The success of the recovery operations gives the teams a boost of confidence to standardize Electron’s first stages, enabling boosters to be swapped if the manifest changes, which will provide further flexibility to the customers. Beck is confident in Rocket Lab’s reusability progress, saying, “We are kind of more bullish on this than ever before. I mean, there is just nothing like getting a rocket back and putting it in the factory.”

“Production continues to improve but, ultimately, if we can get the stage back [we can] top it off with propellant and charge the batteries” to go launch again, which will support an increased cadence for Electron.


This was the second mission for BlackSky with Rocket Lab in 2021, after a single BlackSky satellite was one of the payloads on the successful “They Go Up So Fast” mission in March.

The five dedicated BlackSky missions scheduled for this year are crucial for an accelerated deployment of the constellation of Gen-2, high-revisit, high-resolution imaging satellites.

The two BlackSky satellites undergoing pre-launch processing – via Rocket Lab

In 2023, BlackSky expects to begin deploying the recently announced Gen-3 satellites, which are intended to have 50 cm resolution and short-wave infrared (SWIR) for low light and night-time imaging capabilities, ultimately moving towards the completion of its projected 30-spacecraft constellation in a sun-synchronous orbit.

“BlackSky is expanding and scaling through a regular cadence of launches so we can consistently increase capacity to deliver first-to-know insights for our customers,” said Brian E. O’Toole, CEO of BlackSky. “Our established practice of rapid deployments and advanced commissioning process ensures customers can trust and rely on our network for access to real-time global intelligence.”

With the expansion of their constellation, it will strengthen its ability to offer timely and relevant information on the services they provide, especially the company’s geospatial intelligence solutions, which deliver analytics and insights for multiple government agencies and supply chains.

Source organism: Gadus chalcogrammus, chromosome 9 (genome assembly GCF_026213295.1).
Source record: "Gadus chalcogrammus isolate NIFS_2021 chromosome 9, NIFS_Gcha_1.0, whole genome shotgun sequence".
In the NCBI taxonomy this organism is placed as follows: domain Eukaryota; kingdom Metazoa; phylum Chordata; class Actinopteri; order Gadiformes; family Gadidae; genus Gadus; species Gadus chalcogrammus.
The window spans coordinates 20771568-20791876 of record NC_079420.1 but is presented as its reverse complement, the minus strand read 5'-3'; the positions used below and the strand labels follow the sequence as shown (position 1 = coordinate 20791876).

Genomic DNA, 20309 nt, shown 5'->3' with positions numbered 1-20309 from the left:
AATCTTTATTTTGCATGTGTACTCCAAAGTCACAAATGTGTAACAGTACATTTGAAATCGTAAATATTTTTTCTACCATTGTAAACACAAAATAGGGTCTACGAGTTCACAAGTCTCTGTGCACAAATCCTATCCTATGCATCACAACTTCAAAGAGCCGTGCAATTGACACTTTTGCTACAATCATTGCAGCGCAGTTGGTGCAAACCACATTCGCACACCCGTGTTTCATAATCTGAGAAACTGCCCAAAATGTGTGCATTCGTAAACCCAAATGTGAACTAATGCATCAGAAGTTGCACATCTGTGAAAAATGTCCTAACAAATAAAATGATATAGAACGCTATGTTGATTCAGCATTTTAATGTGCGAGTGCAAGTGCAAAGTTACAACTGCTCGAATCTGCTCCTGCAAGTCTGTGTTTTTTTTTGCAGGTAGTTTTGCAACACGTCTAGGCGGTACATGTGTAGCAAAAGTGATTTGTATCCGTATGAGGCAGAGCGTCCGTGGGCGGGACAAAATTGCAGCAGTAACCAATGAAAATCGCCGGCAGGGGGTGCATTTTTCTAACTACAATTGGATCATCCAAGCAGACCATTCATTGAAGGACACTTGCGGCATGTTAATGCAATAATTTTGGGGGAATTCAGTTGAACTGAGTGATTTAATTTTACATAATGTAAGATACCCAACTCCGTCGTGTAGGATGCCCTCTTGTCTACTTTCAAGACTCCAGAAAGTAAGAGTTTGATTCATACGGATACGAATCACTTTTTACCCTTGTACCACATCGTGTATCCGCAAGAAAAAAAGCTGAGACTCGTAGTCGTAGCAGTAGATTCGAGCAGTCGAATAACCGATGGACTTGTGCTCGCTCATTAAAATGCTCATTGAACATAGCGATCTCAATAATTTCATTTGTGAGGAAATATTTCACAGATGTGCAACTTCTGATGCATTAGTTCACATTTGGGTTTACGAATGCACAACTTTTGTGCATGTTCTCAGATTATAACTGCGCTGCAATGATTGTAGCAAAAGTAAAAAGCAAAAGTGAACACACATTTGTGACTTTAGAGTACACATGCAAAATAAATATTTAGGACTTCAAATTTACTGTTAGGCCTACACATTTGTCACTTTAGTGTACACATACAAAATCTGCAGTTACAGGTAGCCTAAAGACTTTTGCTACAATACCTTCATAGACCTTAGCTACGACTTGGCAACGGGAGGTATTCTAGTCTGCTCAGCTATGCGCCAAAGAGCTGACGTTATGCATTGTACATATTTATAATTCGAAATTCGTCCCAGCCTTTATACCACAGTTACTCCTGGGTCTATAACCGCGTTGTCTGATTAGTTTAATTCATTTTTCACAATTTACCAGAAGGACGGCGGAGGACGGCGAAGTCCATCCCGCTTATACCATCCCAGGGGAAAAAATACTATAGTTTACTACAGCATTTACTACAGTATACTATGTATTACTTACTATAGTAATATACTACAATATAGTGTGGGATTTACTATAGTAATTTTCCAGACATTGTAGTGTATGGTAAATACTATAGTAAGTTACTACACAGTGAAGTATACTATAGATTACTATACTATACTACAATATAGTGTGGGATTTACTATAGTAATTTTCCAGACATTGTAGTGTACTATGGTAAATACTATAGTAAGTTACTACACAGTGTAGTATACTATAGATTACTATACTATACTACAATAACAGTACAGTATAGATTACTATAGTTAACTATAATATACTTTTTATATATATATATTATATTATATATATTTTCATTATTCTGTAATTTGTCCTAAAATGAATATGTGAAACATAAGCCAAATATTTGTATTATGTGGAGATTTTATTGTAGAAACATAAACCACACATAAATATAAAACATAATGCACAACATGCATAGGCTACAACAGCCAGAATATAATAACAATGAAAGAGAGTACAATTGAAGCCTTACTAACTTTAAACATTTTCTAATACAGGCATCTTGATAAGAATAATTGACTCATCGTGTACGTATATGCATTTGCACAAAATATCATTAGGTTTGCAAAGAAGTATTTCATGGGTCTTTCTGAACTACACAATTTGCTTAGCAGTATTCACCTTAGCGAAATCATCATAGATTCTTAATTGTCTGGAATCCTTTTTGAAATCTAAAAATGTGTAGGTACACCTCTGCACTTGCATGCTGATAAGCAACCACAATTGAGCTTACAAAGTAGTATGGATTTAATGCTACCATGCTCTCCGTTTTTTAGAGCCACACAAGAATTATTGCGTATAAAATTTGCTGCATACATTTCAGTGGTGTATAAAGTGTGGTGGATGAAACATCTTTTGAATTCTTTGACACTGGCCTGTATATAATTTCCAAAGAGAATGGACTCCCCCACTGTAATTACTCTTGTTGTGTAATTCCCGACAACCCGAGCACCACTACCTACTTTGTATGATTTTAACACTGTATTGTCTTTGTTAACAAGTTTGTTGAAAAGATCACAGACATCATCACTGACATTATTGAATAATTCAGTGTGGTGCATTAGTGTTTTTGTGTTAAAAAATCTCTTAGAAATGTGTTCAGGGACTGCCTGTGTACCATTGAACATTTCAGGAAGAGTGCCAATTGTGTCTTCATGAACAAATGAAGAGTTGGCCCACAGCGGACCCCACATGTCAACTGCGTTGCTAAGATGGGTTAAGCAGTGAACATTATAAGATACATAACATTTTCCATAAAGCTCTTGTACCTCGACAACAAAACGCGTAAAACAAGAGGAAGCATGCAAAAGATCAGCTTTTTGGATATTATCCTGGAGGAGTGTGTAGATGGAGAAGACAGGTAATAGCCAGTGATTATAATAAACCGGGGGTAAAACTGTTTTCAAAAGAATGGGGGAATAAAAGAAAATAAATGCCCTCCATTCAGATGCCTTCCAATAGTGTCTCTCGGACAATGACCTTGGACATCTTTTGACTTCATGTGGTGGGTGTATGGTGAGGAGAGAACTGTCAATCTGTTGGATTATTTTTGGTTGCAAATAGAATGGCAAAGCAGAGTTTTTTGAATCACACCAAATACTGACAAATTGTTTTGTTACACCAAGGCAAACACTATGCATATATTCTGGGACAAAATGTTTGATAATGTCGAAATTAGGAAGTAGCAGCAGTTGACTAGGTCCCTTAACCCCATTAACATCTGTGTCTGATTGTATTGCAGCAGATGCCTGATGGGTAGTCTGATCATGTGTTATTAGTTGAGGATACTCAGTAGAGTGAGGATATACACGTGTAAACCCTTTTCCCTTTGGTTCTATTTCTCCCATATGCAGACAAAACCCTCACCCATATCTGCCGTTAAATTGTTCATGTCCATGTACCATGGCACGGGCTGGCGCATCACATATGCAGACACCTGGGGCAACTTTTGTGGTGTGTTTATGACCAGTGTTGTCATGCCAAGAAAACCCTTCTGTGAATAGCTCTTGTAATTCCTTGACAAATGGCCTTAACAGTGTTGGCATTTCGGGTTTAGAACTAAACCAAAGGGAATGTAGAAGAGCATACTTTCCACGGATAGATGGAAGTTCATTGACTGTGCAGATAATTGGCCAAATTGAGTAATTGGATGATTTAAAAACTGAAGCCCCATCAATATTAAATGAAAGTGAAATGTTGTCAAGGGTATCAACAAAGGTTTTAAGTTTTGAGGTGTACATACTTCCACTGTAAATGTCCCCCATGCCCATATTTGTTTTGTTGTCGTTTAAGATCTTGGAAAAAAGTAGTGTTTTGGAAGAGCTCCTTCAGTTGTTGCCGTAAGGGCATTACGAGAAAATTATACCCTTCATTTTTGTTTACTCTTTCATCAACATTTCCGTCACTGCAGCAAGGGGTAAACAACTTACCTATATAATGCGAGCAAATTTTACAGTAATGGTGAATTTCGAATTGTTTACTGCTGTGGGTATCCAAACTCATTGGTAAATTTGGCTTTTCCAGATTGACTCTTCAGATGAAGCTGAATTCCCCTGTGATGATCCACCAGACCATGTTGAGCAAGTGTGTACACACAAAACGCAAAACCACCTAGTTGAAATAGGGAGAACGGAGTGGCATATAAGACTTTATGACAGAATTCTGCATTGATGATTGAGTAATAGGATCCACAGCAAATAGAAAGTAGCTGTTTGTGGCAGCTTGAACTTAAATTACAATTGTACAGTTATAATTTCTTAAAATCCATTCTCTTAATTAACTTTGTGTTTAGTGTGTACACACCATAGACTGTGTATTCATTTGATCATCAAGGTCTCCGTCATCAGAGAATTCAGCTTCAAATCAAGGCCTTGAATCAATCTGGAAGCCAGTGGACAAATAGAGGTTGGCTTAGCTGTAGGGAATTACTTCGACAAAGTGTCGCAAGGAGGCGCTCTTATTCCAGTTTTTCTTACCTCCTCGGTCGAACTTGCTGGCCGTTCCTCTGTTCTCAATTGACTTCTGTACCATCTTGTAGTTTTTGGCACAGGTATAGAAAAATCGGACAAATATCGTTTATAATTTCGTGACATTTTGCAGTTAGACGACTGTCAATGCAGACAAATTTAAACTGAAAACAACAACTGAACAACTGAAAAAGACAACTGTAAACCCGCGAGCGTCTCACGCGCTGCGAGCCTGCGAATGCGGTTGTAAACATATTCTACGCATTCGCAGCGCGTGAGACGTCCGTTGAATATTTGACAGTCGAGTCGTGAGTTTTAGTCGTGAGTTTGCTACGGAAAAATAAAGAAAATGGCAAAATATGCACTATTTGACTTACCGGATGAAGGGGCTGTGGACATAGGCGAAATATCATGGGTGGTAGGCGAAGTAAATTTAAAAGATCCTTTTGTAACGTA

Mission and Launch Timeline

The integrated teams of Rocket Lab and Spaceflight Inc completed mission integration on 5 May, followed by a successful Wet Dress Rehearsal (WDR) of Electron — a routine procedure before missions where the launch team takes the rocket, ground systems, and themselves through an entire countdown up to but not including engine ignition. This includes fully fueling the rocket with RP-1 kerosene and liquid oxygen.

For launch operations, the countdown began at T-4 hours, 06:00 UTC on 15 May when the road to the launch site was closed and the Electron rocket was raised vertical at Launch Complex 1A. Shortly after, teams started the fueling process.

At T-2 hours 30 minutes, teams evacuated the area via helicopter. Safety zones became active for designated marine space at T-2 hours to launch, with airspace closures following at T-30 minutes.

An initial launch target of 10:08 UTC was delayed due to high upper level winds above the launch site. The countdown was recycled for another target at 11:11 UTC as winds decreased.

Eighteen minutes before launch, a Go/No-Go poll was conducted to begin the launch auto sequence, where the Electron’s on-board computers take over the countdown.

Two seconds before liftoff, the nine Rutherford engines on Electron’s first stage ignited and reached full thrust almost instantly due to their electric-driven pumps.

The “Running Out of Toes” mission will also mark the 200th Rutherford rocket engine to fly to space – via Rocket Lab

The Electron rocket then lifted off the pad, performing a pitch and roll maneuver to place itself onto the correct heading to reach the mission’s intended 50 degree inclination orbit.